UK Businesses in dark on Apprenticeship Levy
The survey also shows that many medium-sized businesses (employing between 50-249 staff) will have to pay the levy, with 30% of those surveyed saying that they will fall under the scope of the Levy.
Furthermore, only a quarter (26%) of businesses expect to recover all or more of their Levy payment – suggesting that for most businesses, it will feel like a tax.
Marcus Mason, Head of Education and Skills at the BCC, said: "Firms value apprenticeships as way of developing skills and increasing productivity. However, with just six months to go until the Levy is introduced, our research shows the government needs to step up its communication to business.
"The government needs to ensure that businesses understand how they could benefit from the reforms, because if it just feels like yet another tax then then the policy will have failed. Devolved administrations also need to provide a guarantee that the money raised is ring-fenced and kept for training."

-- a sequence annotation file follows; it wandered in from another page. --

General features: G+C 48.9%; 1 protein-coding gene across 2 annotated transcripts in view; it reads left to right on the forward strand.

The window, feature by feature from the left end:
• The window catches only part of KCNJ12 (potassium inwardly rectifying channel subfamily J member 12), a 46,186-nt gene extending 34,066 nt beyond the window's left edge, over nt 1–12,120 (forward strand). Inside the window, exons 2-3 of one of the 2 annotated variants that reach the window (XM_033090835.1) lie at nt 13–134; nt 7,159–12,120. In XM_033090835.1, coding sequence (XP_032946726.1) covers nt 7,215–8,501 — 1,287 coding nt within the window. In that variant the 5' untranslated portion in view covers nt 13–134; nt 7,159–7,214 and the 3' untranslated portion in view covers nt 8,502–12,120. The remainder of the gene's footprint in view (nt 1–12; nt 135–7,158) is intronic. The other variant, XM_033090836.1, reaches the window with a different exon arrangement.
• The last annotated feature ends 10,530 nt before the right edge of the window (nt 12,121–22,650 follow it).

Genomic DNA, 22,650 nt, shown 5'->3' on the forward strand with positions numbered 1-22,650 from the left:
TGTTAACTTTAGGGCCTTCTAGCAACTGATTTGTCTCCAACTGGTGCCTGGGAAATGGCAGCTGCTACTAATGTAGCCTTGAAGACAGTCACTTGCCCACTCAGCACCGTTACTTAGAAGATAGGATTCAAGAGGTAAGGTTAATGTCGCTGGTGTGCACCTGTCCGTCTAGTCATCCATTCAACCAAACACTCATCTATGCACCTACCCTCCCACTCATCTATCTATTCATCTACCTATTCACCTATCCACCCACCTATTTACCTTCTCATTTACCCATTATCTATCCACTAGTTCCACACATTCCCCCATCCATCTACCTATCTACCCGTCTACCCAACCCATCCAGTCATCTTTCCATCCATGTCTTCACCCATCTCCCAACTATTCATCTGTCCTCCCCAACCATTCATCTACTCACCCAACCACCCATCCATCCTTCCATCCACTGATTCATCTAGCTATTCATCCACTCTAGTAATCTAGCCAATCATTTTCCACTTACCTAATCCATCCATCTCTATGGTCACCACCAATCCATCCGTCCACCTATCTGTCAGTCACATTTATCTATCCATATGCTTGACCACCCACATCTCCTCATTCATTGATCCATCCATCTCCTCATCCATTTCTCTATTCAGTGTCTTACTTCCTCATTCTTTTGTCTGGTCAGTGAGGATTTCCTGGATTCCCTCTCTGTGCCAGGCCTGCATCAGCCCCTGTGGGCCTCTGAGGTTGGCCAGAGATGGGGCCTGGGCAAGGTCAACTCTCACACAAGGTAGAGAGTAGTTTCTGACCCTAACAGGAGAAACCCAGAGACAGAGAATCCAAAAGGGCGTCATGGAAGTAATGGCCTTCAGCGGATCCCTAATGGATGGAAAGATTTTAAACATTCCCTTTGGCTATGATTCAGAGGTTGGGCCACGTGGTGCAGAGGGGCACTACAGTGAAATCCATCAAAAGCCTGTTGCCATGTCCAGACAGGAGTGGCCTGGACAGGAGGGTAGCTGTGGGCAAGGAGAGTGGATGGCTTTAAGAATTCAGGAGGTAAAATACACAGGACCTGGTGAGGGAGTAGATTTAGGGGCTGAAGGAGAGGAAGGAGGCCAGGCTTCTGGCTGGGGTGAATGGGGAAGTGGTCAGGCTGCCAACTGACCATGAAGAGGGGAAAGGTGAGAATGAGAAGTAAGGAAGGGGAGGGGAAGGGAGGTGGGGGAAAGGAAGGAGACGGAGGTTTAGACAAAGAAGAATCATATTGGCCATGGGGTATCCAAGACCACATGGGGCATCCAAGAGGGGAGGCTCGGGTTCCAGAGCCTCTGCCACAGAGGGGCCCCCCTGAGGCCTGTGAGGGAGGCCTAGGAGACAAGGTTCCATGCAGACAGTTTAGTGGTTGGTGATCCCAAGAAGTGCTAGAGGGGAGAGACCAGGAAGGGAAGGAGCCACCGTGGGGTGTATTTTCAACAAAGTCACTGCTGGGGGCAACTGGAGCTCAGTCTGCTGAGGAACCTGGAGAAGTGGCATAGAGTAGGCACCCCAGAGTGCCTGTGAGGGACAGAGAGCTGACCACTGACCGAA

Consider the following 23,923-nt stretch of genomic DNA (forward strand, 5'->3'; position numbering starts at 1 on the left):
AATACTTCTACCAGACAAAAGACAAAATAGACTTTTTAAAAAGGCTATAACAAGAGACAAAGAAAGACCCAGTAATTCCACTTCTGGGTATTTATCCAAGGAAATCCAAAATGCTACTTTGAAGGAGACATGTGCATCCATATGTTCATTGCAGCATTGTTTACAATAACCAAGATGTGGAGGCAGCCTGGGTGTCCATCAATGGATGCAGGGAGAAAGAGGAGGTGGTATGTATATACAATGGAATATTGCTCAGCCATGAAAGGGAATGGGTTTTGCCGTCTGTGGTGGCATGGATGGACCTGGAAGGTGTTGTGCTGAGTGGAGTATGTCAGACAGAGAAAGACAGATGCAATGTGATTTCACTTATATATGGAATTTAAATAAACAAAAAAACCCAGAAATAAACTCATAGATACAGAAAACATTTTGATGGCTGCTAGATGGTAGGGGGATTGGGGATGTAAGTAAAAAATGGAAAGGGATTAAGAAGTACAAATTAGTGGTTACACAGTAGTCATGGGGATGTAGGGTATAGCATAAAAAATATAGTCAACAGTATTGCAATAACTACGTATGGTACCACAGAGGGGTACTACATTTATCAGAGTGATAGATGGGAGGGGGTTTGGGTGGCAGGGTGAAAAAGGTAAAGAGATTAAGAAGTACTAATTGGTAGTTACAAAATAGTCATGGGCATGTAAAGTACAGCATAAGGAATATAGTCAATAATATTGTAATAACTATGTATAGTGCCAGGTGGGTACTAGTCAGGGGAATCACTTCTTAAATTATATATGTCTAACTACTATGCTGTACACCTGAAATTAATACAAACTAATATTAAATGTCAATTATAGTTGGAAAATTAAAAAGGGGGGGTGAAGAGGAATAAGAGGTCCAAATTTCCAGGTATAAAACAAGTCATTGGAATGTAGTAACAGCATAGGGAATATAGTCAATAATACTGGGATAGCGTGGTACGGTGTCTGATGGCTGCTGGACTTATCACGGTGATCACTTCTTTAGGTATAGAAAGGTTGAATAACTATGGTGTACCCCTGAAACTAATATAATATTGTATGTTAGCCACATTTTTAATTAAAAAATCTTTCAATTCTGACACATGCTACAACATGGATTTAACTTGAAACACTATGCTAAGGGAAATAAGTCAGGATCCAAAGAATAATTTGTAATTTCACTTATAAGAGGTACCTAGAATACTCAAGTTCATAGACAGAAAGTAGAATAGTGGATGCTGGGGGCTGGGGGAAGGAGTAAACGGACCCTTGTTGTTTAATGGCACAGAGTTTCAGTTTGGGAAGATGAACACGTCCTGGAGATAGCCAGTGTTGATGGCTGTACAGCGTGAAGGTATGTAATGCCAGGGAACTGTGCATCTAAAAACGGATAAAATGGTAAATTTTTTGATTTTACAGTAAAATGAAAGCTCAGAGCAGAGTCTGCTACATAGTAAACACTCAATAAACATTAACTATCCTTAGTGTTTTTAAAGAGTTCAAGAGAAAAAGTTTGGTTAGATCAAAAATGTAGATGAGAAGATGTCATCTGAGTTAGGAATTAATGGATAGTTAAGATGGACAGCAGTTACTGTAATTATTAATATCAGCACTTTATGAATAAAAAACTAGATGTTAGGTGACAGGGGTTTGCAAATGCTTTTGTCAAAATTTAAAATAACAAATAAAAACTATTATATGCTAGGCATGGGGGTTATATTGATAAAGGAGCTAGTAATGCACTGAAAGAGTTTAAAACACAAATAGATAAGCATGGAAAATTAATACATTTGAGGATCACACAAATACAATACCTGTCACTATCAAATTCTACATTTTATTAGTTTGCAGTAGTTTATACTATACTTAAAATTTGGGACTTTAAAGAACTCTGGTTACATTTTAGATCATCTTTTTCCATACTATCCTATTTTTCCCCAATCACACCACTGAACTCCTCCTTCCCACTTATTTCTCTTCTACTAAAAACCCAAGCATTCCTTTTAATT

In spring 2017 the way the government funds apprenticeships in England is changing. Some employers will be required to contribute to a new apprenticeship levy, and there will be changes to the funding for apprenticeship training for all employers.
The apprenticeship levy requires all employers operating in the UK, with a pay bill over £3 million each year, to make an investment in apprenticeships. You can benefit from this investment by training apprentices.
This guidance provides information on how the apprenticeship levy will work, from when it is introduced on April 6, 2017.
It also explains the principles that apprenticeship funding will operate on from May 1, 2017, whether you pay the levy or not. ■